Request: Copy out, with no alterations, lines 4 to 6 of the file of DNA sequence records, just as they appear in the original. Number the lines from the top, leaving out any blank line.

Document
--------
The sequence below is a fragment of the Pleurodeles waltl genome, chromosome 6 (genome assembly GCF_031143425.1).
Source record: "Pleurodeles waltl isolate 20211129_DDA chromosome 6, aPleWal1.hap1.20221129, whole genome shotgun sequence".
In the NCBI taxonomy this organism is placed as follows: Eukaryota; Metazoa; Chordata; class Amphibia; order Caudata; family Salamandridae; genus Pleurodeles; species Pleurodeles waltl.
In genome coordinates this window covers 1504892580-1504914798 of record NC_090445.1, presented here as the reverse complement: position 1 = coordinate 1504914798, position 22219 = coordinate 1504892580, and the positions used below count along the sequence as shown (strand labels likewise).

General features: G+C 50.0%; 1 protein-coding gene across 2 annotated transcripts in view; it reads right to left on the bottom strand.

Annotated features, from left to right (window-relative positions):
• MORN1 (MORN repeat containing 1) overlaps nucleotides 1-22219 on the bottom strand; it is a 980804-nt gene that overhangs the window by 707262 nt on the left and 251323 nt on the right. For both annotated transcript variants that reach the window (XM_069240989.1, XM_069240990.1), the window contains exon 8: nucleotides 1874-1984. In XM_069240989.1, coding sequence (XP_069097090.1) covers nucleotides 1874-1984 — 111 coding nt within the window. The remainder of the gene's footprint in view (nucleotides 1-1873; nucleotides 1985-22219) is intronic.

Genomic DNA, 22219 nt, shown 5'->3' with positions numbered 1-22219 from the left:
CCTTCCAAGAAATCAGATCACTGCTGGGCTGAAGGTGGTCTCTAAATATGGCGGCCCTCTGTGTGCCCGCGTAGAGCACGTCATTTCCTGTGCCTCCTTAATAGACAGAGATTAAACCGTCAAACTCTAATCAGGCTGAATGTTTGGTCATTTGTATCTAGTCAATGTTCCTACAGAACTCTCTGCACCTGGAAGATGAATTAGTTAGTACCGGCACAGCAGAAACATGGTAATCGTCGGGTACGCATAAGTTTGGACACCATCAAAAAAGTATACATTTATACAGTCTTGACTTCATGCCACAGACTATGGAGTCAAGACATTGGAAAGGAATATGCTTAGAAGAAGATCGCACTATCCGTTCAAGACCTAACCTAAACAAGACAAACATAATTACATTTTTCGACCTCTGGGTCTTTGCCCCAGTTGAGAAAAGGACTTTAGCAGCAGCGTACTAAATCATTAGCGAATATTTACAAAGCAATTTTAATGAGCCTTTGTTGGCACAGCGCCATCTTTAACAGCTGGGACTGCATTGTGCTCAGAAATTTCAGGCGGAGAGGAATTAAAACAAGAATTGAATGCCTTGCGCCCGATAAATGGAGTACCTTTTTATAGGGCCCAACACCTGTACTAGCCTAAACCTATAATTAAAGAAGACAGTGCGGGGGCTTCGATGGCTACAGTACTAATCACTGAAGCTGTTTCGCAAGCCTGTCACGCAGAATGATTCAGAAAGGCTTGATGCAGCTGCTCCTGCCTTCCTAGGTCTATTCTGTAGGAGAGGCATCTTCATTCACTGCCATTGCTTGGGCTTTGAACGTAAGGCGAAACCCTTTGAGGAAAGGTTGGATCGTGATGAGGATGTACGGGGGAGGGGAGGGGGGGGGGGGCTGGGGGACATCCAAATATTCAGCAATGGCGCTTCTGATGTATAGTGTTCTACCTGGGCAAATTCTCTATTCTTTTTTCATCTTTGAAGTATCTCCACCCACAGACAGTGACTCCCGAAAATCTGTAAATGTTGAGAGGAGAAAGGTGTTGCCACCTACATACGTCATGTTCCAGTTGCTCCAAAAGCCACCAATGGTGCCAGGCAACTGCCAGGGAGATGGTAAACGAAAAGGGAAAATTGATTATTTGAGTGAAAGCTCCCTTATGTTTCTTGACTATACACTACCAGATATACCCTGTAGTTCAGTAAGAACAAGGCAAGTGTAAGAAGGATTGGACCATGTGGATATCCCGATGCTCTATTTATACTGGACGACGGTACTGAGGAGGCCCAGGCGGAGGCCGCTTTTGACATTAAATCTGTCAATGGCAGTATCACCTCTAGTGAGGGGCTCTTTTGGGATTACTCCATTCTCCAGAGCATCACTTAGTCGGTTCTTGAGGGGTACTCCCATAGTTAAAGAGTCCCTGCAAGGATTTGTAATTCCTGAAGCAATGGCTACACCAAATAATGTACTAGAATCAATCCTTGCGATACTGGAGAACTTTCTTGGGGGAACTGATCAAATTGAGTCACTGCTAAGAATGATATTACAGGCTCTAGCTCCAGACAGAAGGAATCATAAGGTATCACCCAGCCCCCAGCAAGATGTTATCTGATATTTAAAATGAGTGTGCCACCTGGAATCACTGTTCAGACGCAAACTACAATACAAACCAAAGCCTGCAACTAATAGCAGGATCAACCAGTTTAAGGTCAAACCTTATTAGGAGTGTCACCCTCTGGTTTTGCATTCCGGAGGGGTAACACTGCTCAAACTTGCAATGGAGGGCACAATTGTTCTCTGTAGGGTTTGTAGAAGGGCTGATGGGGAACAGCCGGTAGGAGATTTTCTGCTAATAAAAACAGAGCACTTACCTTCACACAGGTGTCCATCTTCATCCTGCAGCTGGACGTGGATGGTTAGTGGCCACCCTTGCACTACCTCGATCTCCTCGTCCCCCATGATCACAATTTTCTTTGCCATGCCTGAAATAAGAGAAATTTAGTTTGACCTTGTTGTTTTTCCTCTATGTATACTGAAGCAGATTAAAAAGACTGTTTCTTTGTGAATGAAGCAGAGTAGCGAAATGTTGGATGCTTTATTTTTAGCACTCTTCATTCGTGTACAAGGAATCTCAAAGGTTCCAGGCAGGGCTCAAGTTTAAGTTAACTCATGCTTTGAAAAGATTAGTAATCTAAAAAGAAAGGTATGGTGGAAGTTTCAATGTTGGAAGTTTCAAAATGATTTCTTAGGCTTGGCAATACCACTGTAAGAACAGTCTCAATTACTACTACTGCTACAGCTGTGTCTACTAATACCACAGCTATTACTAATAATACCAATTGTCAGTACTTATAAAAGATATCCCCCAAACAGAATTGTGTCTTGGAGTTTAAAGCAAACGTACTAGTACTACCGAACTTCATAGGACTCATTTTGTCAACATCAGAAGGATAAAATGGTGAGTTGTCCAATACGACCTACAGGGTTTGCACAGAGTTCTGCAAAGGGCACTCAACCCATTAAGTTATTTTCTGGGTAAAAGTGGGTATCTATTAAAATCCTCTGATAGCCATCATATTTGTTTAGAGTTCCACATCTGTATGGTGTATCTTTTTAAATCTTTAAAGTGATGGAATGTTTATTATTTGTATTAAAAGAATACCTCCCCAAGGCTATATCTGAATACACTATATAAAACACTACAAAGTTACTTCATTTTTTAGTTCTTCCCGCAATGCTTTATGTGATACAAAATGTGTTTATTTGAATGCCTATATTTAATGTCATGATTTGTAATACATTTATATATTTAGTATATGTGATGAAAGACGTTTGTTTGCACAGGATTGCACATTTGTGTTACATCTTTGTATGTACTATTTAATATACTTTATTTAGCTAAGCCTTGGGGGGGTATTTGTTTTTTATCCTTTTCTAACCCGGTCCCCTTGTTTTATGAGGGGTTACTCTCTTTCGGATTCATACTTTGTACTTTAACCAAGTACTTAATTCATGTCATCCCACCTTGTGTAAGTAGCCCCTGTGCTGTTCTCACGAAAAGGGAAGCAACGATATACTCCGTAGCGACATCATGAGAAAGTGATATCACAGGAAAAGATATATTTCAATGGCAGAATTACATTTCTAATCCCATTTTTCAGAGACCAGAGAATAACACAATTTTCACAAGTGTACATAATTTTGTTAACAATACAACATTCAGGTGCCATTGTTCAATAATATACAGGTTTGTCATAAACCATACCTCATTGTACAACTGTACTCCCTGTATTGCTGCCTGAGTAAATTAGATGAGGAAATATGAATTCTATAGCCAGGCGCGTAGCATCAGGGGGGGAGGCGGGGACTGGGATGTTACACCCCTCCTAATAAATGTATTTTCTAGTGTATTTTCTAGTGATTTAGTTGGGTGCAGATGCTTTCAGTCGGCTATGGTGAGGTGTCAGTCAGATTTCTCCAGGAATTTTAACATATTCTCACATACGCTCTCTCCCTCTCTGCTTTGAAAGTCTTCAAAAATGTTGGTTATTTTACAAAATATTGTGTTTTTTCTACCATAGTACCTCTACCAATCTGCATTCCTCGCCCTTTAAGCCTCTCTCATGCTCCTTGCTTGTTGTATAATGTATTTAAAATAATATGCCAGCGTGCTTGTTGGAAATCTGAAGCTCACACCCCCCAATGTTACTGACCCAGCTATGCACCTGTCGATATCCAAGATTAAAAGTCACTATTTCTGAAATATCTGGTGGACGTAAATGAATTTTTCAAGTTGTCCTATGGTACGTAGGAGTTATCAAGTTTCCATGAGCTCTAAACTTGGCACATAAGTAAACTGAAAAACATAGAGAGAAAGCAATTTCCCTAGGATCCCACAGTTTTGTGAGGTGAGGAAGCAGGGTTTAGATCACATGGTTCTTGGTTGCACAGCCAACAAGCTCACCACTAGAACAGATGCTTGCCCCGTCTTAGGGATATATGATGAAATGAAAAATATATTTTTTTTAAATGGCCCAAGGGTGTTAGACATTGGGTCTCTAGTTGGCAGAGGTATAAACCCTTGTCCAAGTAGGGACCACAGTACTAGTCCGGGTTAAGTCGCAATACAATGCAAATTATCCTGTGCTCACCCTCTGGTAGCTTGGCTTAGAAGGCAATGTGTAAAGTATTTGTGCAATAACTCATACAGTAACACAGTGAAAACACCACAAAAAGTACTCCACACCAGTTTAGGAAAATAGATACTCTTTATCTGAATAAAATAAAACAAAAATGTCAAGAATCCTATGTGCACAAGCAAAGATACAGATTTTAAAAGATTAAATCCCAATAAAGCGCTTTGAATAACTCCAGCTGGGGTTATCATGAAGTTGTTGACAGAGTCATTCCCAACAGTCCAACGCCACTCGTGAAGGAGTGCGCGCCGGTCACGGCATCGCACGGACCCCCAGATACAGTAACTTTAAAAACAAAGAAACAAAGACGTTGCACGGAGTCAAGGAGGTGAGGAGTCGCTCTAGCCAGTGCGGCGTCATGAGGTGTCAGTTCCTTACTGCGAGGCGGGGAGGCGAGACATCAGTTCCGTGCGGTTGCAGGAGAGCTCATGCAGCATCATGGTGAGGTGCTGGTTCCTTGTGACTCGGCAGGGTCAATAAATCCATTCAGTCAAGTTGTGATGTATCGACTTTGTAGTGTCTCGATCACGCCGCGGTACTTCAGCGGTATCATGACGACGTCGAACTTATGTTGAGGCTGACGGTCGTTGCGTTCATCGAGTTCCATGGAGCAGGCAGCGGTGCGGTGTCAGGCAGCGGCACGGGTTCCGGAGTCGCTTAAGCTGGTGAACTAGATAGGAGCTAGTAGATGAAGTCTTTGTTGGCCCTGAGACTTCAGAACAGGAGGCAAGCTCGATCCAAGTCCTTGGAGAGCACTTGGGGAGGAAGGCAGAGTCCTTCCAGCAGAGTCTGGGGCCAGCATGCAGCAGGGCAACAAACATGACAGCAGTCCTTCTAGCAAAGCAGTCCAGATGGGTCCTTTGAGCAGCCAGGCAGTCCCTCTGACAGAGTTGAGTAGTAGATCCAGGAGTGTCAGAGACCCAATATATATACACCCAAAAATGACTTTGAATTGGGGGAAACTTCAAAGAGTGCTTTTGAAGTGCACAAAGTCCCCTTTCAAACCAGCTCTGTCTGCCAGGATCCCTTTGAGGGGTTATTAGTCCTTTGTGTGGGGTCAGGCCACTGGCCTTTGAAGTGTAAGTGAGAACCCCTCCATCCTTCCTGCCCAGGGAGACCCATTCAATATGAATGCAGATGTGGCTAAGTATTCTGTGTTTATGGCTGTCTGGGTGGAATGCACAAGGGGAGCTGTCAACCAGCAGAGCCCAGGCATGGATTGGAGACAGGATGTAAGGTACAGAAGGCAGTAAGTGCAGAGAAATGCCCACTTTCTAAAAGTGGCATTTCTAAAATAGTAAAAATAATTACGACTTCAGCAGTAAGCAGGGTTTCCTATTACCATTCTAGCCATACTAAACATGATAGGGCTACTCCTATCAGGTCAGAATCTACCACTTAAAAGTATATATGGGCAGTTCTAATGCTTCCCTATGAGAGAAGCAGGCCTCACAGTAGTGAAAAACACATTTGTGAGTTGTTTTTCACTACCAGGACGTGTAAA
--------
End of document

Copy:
In genome coordinates this window covers 1504892580-1504914798 of record NC_090445.1, presented here as the reverse complement: position 1 = coordinate 1504914798, position 22219 = coordinate 1504892580, and the positions used below count along the sequence as shown (strand labels likewise).

General features: G+C 50.0%; 1 protein-coding gene across 2 annotated transcripts in view; it reads right to left on the bottom strand.

Annotated features, from left to right (window-relative positions):